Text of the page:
3. The apparatus of claim 2 wherein the cups are arranged in longitudinal rows and said means for severing said film material includes at least one longitudinal severing member for slitting said film material between longitudinal rows of cups, said severing member being disposed along said path above said film material for simultaneous. ly exerting a downward force on said film material during the severing operation to urge said film material and cups toward said conveyor.
4. The apparatus of claim 3 wherein the cups are also arranged in transverse rows and said means for severing said film material further includes a vertically movable transverse severing member for intermittently severing said film material between transverse rows of cups, said transverse severing means including an electrically heated wire, a spring means for resiliently holding said wire under tension, and means for vertically moving the transverse severing member in timed relationship with the movement of the cups on the conveyor.
5. A cup depositing device comprising:
(a) at least one vertical cup chute for supporting a plurality of cups nested in each other in a vertical stack;
(b) first means for separating the bottommost cup from the stack of cups while continuing to support the remainder of the stack of cups including a shoulder for supporting the stack of cups having a recess therethrough for passage of cups therethrough; and
(0) second means for receiving said separated cup from said first means, temporarily supporting said cup in an intermediate position and subsequently discharging said cup from said intermediate position, said second means including a shoulder positioned a predetermined distance below said recess of said first means and having a recess positioned below said shoulder of said first means for discharge of cups therethrough, said shoulder of said second means effective to support the stack of cups as said stack drops through said recess of said first shoulder, and said shoulder of said first means efiective to engage the stack of cups carried by said shoulder of said second means and separate the bottommost cup from said stack as said shoulder of said first means is moved adjacent said stack.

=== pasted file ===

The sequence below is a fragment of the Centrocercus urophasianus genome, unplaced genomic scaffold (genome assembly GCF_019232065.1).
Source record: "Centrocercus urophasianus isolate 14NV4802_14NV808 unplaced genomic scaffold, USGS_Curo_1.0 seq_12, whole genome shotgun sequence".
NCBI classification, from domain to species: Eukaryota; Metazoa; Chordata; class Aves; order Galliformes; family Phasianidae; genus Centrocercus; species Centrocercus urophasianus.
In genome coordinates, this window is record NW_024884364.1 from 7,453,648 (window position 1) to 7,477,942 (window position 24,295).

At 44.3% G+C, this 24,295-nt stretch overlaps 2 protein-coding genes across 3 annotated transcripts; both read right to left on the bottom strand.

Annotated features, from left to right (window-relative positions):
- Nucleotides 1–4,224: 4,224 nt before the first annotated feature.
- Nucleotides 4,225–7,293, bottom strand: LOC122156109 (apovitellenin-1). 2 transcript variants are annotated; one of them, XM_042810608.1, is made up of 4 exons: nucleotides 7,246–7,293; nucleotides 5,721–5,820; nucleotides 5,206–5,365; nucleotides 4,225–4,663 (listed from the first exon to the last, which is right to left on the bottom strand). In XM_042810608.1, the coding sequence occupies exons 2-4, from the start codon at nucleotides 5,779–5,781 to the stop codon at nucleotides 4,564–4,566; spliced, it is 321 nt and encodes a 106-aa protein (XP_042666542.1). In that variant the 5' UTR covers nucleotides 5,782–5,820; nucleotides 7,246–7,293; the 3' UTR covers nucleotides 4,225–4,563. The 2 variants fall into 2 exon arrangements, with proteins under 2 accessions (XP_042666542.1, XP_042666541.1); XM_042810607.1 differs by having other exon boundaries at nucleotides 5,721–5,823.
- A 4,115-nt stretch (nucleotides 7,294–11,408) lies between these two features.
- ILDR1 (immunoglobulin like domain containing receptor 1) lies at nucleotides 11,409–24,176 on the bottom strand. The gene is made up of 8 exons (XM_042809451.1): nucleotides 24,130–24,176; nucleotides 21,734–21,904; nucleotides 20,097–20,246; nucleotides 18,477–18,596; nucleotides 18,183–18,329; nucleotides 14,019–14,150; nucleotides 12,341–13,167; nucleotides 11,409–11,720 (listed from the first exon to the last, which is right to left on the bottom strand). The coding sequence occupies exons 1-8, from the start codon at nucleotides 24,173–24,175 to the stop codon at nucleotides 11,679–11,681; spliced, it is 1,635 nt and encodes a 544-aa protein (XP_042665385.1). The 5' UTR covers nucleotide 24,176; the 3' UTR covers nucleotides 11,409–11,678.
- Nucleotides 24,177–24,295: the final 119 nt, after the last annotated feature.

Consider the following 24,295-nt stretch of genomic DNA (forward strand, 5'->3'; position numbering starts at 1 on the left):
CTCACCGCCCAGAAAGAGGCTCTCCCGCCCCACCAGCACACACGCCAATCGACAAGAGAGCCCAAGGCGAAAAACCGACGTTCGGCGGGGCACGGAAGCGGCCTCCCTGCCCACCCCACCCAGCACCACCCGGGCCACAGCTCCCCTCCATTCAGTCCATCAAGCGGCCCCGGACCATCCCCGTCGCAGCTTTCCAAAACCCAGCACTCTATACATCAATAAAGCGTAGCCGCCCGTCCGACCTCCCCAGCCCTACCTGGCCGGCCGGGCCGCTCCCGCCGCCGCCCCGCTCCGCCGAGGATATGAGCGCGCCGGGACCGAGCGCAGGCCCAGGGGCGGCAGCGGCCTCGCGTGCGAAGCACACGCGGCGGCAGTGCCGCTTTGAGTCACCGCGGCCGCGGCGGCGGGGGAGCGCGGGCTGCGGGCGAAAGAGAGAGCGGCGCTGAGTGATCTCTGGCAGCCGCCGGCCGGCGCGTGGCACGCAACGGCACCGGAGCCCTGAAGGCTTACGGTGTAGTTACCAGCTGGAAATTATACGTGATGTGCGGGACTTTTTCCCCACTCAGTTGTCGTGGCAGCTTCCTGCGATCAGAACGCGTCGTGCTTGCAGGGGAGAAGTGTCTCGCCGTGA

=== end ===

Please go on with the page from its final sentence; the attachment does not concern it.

6. In a process of providing filled, sealed cups in a tray, the steps of arranging open ended cups nested one within the other in a vertical stack in a cup depositing zone, passing along a predetermined path past said cup depositing zone a tray having equally spaced recesses aligned with the path of movement of said tray, dropping the bottommost cup of said stack into an intermediate holding position while retaining the remaining cups of the stack in the depositing zone, subsequently moving the bottommost cup to a discharge position and dropping the bottommost cup into the first recess in said tray when the recess of said tray is in the cup depositing zone, sequentially dropping additional bottommost cups into successive recesses of said tray as said recesses move into the cup depositing zone, successively inserting material into the cups, and sealing the open ends of the filled cups.
References Cited UNITED STATES PATENTS 1,913,743 6/1933 Borchert 53282 X 2,712,717 7/1955 Keller 53184 X 2,765,601 10/1956 Anderson 53-59 2,796,711 6/ 1957 Rich 53-281 X 3,054,679 10/ 196-2 Bradford.
3,112,590 12/1963 O'Brien 53-282 3,135,077 6/1964 Siegel et al. 53-182 TRAVIS S. MCGEHEE, Primary Examiner.
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|U.S. Classification||53/471, 53/282|
|International Classification||B65B43/44, B65B43/42|